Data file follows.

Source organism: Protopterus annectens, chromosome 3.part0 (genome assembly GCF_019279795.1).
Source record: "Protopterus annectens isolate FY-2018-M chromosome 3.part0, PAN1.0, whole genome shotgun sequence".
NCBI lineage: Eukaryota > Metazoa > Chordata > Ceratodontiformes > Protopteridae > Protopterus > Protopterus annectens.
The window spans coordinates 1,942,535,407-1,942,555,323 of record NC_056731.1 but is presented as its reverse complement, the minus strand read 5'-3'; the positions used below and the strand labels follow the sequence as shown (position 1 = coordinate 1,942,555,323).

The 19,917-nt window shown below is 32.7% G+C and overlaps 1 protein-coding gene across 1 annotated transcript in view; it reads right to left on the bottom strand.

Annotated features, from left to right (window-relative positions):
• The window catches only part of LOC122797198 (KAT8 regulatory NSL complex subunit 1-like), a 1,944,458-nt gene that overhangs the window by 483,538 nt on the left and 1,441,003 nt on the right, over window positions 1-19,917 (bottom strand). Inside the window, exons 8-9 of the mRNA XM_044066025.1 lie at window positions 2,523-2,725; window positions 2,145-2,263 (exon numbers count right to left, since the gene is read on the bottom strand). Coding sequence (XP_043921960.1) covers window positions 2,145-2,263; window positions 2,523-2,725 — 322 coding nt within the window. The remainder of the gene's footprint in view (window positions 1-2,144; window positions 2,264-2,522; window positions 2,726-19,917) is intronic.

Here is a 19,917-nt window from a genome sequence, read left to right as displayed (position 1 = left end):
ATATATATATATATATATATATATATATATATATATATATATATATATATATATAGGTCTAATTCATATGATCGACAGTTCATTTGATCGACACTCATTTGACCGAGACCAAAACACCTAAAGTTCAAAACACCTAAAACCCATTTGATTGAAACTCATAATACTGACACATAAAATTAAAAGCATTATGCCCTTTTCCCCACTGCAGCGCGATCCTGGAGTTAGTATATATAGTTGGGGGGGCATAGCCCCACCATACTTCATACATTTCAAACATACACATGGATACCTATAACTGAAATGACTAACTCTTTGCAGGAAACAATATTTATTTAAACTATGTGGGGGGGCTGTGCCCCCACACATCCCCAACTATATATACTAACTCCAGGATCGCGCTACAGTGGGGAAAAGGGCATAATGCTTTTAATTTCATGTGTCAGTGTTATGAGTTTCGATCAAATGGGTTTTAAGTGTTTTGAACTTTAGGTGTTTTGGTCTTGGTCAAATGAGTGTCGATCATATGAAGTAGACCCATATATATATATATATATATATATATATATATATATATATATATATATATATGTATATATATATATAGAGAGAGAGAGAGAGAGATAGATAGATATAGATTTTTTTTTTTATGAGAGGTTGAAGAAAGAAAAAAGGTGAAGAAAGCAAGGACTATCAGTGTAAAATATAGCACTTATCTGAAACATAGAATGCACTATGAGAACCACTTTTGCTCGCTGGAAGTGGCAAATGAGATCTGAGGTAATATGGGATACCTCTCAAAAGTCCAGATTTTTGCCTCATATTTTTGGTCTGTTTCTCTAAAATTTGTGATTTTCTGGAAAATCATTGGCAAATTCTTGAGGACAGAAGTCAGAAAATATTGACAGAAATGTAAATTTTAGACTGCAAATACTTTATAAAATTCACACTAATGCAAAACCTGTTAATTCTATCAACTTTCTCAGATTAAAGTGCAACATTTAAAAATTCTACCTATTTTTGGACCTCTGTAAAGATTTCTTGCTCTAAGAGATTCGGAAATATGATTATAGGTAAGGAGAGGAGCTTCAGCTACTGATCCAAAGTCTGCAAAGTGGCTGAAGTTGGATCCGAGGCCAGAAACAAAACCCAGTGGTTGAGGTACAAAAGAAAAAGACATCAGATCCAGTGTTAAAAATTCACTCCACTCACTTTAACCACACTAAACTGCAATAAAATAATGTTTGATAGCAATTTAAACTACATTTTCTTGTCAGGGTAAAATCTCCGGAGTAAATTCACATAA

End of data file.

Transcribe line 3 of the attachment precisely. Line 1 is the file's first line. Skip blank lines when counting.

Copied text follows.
NCBI lineage: Eukaryota > Metazoa > Chordata > Ceratodontiformes > Protopteridae > Protopterus > Protopterus annectens.